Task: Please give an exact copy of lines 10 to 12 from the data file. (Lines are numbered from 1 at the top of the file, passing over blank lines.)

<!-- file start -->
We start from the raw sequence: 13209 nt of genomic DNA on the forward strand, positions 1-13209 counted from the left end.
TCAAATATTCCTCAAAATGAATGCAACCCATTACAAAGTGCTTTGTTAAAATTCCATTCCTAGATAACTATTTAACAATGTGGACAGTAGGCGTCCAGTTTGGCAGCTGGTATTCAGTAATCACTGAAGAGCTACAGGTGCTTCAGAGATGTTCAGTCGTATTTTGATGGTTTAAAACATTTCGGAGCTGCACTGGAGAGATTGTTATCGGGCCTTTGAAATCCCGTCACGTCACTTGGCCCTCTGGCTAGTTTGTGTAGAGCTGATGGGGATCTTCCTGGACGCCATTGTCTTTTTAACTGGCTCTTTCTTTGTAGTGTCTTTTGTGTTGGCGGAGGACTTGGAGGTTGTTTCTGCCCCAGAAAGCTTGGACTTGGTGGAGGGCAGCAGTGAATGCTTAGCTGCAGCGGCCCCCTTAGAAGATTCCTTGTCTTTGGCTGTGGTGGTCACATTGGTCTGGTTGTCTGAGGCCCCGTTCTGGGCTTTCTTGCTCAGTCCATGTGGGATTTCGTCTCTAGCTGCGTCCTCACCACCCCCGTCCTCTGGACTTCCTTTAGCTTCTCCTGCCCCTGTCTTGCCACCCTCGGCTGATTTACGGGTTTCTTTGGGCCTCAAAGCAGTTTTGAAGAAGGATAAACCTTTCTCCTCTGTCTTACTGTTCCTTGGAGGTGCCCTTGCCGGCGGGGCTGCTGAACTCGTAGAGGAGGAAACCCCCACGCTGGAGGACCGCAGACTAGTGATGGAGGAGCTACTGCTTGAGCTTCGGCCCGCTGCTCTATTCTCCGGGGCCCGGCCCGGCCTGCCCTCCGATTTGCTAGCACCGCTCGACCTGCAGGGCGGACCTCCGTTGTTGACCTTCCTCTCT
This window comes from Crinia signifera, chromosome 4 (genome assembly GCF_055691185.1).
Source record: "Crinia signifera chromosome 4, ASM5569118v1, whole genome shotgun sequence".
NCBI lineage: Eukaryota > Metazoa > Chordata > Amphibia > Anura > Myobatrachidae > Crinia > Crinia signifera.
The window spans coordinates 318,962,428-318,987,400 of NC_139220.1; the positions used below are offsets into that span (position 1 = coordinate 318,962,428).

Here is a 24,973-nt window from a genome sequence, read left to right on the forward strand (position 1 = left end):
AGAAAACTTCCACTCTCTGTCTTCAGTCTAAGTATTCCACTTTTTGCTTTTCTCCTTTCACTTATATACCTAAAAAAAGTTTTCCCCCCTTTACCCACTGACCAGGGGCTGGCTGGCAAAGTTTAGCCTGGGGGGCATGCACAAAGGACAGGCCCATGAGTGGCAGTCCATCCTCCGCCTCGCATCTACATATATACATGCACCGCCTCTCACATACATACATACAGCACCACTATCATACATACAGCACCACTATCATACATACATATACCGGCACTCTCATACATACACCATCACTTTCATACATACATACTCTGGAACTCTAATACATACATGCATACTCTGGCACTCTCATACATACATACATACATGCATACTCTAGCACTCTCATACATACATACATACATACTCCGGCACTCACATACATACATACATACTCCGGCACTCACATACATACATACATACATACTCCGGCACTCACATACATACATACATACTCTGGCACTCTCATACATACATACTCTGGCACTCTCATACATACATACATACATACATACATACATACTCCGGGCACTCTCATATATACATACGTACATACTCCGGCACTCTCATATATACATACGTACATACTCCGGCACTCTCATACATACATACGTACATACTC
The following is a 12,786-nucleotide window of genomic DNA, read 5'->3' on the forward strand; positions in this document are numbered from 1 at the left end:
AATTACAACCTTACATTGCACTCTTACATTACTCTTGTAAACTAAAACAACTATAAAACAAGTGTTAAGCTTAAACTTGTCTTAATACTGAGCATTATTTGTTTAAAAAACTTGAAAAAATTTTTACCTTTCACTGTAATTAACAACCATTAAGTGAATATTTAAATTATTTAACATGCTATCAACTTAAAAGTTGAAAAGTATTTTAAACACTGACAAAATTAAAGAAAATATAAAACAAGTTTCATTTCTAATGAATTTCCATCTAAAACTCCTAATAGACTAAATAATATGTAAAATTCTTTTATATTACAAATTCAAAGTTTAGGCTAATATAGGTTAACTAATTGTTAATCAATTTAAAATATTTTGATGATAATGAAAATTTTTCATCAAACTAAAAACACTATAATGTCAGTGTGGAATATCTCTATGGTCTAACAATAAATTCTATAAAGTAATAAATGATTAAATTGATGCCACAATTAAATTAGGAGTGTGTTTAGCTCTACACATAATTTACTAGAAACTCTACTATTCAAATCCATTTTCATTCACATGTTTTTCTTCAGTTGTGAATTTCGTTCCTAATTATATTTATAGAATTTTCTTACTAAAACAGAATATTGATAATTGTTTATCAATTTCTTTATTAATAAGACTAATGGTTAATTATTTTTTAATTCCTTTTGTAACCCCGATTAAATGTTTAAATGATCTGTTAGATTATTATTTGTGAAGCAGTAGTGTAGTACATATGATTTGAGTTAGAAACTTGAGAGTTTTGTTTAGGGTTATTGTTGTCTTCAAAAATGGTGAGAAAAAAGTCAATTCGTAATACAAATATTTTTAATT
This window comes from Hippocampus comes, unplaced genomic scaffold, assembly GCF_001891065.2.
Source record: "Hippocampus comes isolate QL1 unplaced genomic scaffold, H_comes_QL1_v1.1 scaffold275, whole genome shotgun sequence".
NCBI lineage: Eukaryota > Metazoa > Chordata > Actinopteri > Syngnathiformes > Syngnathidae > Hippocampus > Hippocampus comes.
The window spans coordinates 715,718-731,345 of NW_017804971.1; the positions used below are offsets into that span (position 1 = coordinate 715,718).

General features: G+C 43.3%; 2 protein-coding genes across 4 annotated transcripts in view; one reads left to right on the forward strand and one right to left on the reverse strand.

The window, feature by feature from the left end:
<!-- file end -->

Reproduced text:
AATTACAACCTTACATTGCACTCTTACATTACTCTTGTAAACTAAAACAACTATAAAACAAGTGTTAAGCTTAAACTTGTCTTAATACTGAGCATTATTTGTTTAAAAAACTTGAAAAAATTTTTACCTTTCACTGTAATTAACAACCATTAAGTGAATATTTAAATTATTTAACATGCTATCAACTTAAAAGTTGAAAAGTATTTTAAACACTGACAAAATTAAAGAAAATATAAAACAAGTTTCATTTCTAATGAATTTCCATCTAAAACTCCTAATAGACTAAATAATATGTAAAATTCTTTTATATTACAAATTCAAAGTTTAGGCTAATATAGGTTAACTAATTGTTAATCAATTTAAAATATTTTGATGATAATGAAAATTTTTCATCAAACTAAAAACACTATAATGTCAGTGTGGAATATCTCTATGGTCTAACAATAAATTCTATAAAGTAATAAATGATTAAATTGATGCCACAATTAAATTAGGAGTGTGTTTAGCTCTACACATAATTTACTAGAAACTCTACTATTCAAATCCATTTTCATTCACATGTTTTTCTTCAGTTGTGAATTTCGTTCCTAATTATATTTATAGAATTTTCTTACTAAAACAGAATATTGATAATTGTTTATCAATTTCTTTATTAATAAGACTAATGGTTAATTATTTTTTAATTCCTTTTGTAACCCCGATTAAATGTTTAAATGATCTGTTAGATTATTATTTGTGAAGCAGTAGTGTAGTACATATGATTTGAGTTAGAAACTTGAGAGTTTTGTTTAGGGTTATTGTTGTCTTCAAAAATGGTGAGAAAAAAGTCAATTCGTAATACAAATATTTTTAATT
This window comes from Hippocampus comes, unplaced genomic scaffold, assembly GCF_001891065.2.
Source record: "Hippocampus comes isolate QL1 unplaced genomic scaffold, H_comes_QL1_v1.1 scaffold275, whole genome shotgun sequence".